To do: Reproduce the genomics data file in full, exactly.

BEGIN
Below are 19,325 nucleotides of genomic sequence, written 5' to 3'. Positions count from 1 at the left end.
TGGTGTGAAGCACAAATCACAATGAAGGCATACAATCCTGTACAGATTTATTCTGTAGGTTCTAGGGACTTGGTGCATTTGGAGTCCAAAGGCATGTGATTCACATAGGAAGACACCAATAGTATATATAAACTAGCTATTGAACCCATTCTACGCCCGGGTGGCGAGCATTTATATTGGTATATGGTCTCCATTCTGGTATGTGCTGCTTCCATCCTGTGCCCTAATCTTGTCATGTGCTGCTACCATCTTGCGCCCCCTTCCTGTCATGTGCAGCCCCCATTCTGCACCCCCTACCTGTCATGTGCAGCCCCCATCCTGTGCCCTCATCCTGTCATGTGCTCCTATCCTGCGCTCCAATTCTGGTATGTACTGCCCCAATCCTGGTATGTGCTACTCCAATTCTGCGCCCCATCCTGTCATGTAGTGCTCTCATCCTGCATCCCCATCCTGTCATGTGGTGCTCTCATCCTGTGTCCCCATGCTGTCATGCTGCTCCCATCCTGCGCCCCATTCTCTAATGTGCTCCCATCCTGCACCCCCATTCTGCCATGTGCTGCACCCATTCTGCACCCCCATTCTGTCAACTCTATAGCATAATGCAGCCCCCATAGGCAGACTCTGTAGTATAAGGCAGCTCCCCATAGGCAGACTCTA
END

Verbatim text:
Below are 19,325 nucleotides of genomic sequence, written 5' to 3'. Positions count from 1 at the left end.
TGGTGTGAAGCACAAATCACAATGAAGGCATACAATCCTGTACAGATTTATTCTGTAGGTTCTAGGGACTTGGTGCATTTGGAGTCCAAAGGCATGTGATTCACATAGGAAGACACCAATAGTATATATAAACTAGCTATTGAACCCATTCTACGCCCGGGTGGCGAGCATTTATATTGGTATATGGTCTCCATTCTGGTATGTGCTGCTTCCATCCTGTGCCCTAATCTTGTCATGTGCTGCTACCATCTTGCGCCCCCTTCCTGTCATGTGCAGCCCCCATTCTGCACCCCCTACCTGTCATGTGCAGCCCCCATCCTGTGCCCTCATCCTGTCATGTGCTCCTATCCTGCGCTCCAATTCTGGTATGTACTGCCCCAATCCTGGTATGTGCTACTCCAATTCTGCGCCCCATCCTGTCATGTAGTGCTCTCATCCTGCATCCCCATCCTGTCATGTGGTGCTCTCATCCTGTGTCCCCATGCTGTCATGCTGCTCCCATCCTGCGCCCCATTCTCTAATGTGCTCCCATCCTGCACCCCCATTCTGCCATGTGCTGCACCCATTCTGCACCCCCATTCTGTCAACTCTATAGCATAATGCAGCCCCCATAGGCAGACTCTGTAGTATAAGGCAGCTCCCCATAGGCAGACTCTA